When setting my goals, I documented my why like this: “Make enough money to stay home with my kids.” Many women shared that same motivation this weekend but eventually we started peeling back the layers of why – WHY do you want to stay home. And that’s when shit got real. I could tell you dozens of stories I heard about the importance of family, of giving their kids everything they didn’t have, or of being home after school because no one was there for them. It was all very personal and very real.
When I started peeling back the layers of my own why they looked like this.
I want to make enough money to stay home with my kids.
Because I want to have more time with them. Because I missed four years of each of their lives already and I don’t want to miss another minute more than I have to. And because being a working mom is really fucking hard and I’d like a minimum of 60 God Damn minutes per day to read a book or clean myself.
Because I don’t want to have a boss anymore. Because I’m tired of someone else deciding when I work, how I work, how much money I make and when my services are no longer required. Because I felt like barfing every time I had to call and say “kids are sick, I can’t come in” (and because sending them to school or daycare when they’re sick is frowned upon).
Because it’s hard when both parents have demanding jobs and there’s no nanny to pick up the slack. And because when I’m home I have the time to do it all and because that’s my contribution to the family, I don’t resent it. When we were both working full time and I still did all the shopping, the planning and the cleaning I walked around the house like a fire-breathing dragon. Did I mention I did all the cleaning? Because my husband is happier when I’m not bitching at him about housework and we argue less.
Because I swear there have been times when I thought my dogs’ legs had atrophied from lack of walking. Because feathering the nest, making sure appointments are made and kept, and ensuring we don’t eat out of a frozen box 5 of 7 nights is important to me. Because having a tidy house and an organized life is important to me.
Because our girls didn’t have that for the first few years of their lives. They came into a world where filth, chaos and neglect were the norm. Because they were born into circumstances where regular Doctors appointments, healthy meals, gymnastics at 5:00 and mommy holding their hand on the school trip were never going to be possible. Because this is what they deserve.
And there it was.
Doesn’t it always come back to the little people who rule our hearts with an iron fist?
I’ve chosen to share this not because I feel like I have to explain my choices to anyone but because I want people to understand the motivation behind the work I’m doing, my why. So when I post about a Flash Sale or a new bag, you know I’m not trying to sell you something. I’m just sharing what I love because this new adventure is about so much more than great jewelry. It’s about my why.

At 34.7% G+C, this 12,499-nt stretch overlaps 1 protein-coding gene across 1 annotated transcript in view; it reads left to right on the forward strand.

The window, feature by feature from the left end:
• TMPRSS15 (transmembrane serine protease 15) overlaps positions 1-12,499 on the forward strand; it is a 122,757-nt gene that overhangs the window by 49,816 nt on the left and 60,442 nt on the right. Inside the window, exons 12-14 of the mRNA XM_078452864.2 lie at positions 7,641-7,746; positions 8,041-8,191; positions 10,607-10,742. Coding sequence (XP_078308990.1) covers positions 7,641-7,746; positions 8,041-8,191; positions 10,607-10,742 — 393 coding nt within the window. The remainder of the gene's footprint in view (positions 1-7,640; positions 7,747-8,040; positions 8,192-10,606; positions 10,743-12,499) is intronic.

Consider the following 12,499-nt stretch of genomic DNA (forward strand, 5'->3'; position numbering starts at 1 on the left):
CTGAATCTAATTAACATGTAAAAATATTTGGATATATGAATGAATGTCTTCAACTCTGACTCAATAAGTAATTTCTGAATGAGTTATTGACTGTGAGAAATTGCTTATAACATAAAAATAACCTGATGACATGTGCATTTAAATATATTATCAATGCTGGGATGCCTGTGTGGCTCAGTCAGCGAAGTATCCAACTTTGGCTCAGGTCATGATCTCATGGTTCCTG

Wine + Smarties posts are inspired by the things I’m passionate about. Moving forward, I’ll be adding travel to the list and sharing the experiences I’ve had as well as the ones I’m pining for. Happy reading!
“Travelling with kids.” Are these the most cringe-inducing words in the English language? Aside from “mom, look what’s in the toilet” and “Knock knock!” they just might be.
It’s not easy to travel with any child, but for families of kids with different needs, finding the right vacation experience can be even trickier. Typical family attractions are often a recipe for disaster resulting in over-stimulation and meltdowns (them) and extreme frustration and binge-drinking (you).
For our family, ADHD, poor self-regulation and a determination to push every limit means we have to choose our excursions carefully and manage our expectations about what will happen once we get there.
The first time I travelled with H we took a 4-day Disney cruise to Florida and the Bahamas with my best friend and her daughter. Naturally (because I’m stupid), I had envisioned H and I sprawled on comfy deck chairs, snuggling, reading and colouring while Frozen played on the giant screen. We’d get up only to refill our soft-serve ice cream and to cool off in the pool. In port, we would shop and explore. I fantasized about finding a little restaurant with an ocean view where we would sip wine and chocolate milk while gazing out at the ocean.
I know. Hilarious.
In reality, my daughter did not want to sit quietly and watch a movie. She wanted to move, to test the limits of everything. How many times could she run on the deck before the lifeguard told her to quit it? How far could she climb on the outside rail of the pool before I told her to quit it? How many times could she pester me for ice cream before I gave up on the quaint, ocean front restaurant and settled for plastic chairs in front of Baskin Robbins? Lots, that’s how many.
Very quickly I was forced to confront the fact that the mother-daughter adventures I’d been fantasizing about were probably not going to happen the way I envisioned them. My dreams weren’t dead, they just needed a generous sprinkling of reality.
Around the same time, I started paying more attention to all the material things we were acquiring as a family, and the sense of entitlement to these “things”, my daughter and I both had. $100 rain boots, a Disney cruise, $400 for 7th birthday party entertainment. I was setting an unsustainable bar, foolishly trying to make up for the lack of new toys, cute clothes and experiences missing from her early years.Naively, I thought spoiling her with “stuff” might also prevent the conflict and heartache many adopted kids face in adolescence.
“What do you mean you hate me and want to find your birth mom? What about all those cute dresses I bought you in elementary school?”
And when we welcomed L into our family, making better decisions and setting a good example became even more important.
After some strongly worded self-talk and a few embarrassing CARD DECLINED incidents (damn machines, so unreliable), I realized something had to give. Eventually, new fantasies about travel started taking shape and I started looking for places to go that would meet the girls’ need for fun and entertainment, fuel my passion for new experiences, and help us learn about the world together.